In this paper, we provide an overview of how Safe-by-Design is conceived and applied in practice in a large number of engineering disciplines. We discuss the differences, commonalities, and possibilities for mutual learning found in those practices and identify several ways of putting those disciplinary outlooks in perspective. The considered engineering disciplines in the order of historically grown technologies are construction engineering, chemical engineering, aerospace engineering, urban engineering, software engineering, bio-engineering, nano-engineering, and finally cyber space engineering. Each discipline is briefly introduced, the technology at issue is described, the relevant or dominant hazards are examined, the social challenge(s) are observed, and the relevant developments in the field are described. Within each discipline the risk management strategies, the design principles promoting safety or safety awareness, and associated methods or tools are discussed. Possible dilemmas that the designers in the discipline face are highlighted. Each discipline is concluded by discussing the opportunities and bottlenecks in addressing safety. Commonalities and differences between the engineering disciplines are investigated, specifically on the design strategies for which empirical data have been collected. We argue that Safe-by-Design is best considered as a specific elaboration of Responsible Research and Innovation, with an explicit focus on safety in relation to other important values in engineering such as well-being, sustainability, equity, and affordability. Safe-by-Design provides for an intellectual venue where social science and the humanities (SSH) collaborate on technological developments and innovation by helping to proactively incorporate safety considerations into engineering practices, while navigating between the extremes of technological optimism and disproportionate precaution. As such, Safe-by-Design is also a practical tool for policymakers and risk assessors that helps shape governance arrangements for accommodating and incentivizing safety, while fully acknowledging uncertainty.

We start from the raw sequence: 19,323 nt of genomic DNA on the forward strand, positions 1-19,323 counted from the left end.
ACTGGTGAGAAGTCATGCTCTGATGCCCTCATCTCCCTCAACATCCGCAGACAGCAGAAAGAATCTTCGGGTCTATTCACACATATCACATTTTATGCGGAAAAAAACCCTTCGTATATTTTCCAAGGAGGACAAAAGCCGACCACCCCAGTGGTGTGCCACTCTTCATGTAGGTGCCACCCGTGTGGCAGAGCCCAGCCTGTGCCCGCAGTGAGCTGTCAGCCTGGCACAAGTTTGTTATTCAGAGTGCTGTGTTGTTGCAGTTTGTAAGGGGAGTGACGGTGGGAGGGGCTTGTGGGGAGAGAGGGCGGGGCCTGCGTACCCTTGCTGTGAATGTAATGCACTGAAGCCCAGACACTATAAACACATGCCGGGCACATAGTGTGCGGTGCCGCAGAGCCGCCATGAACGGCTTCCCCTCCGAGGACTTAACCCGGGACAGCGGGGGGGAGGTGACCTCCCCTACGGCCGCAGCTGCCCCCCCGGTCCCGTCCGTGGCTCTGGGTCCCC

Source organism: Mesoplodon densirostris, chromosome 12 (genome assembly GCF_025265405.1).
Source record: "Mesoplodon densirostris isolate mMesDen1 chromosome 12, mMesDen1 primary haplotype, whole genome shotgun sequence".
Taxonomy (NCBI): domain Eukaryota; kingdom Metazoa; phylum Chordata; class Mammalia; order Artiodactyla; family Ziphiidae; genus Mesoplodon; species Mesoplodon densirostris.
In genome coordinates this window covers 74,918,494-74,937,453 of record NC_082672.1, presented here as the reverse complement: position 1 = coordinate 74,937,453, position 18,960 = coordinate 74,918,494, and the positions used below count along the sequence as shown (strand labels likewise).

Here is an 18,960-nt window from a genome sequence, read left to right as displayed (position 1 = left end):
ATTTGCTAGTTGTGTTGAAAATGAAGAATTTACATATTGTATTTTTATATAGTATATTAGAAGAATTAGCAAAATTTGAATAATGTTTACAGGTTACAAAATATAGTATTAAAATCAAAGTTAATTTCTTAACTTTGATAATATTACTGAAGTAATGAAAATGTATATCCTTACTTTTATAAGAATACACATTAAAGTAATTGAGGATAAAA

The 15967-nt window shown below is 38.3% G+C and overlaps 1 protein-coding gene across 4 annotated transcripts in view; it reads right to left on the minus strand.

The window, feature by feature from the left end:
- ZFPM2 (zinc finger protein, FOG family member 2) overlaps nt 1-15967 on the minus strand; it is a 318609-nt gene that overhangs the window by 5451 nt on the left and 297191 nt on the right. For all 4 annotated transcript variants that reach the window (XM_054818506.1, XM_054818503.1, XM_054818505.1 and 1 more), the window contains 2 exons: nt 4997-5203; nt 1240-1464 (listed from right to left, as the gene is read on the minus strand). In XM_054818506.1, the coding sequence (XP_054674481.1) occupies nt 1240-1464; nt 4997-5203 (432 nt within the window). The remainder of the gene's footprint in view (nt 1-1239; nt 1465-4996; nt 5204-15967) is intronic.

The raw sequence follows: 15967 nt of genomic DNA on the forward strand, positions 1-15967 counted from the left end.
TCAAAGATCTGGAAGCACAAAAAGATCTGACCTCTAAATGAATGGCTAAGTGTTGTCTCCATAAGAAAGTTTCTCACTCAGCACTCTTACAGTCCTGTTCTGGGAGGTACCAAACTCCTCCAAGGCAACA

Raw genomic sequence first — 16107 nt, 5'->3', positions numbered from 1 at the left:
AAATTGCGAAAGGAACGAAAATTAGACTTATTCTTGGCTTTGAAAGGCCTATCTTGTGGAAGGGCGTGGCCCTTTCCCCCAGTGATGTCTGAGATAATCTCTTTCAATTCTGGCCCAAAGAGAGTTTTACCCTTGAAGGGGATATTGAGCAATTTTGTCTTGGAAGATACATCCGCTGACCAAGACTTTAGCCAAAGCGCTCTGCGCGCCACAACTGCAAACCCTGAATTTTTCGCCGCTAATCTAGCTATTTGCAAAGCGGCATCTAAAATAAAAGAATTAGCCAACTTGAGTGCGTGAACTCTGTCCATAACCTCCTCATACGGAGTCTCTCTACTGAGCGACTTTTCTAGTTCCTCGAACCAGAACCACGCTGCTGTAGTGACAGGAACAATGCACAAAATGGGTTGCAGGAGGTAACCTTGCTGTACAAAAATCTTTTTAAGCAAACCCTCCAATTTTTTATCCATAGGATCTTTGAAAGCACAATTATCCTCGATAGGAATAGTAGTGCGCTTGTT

Keywords: design for values; responsible research and innovation; risk-based design; safe-by-design; secure-by-design; uncertainty.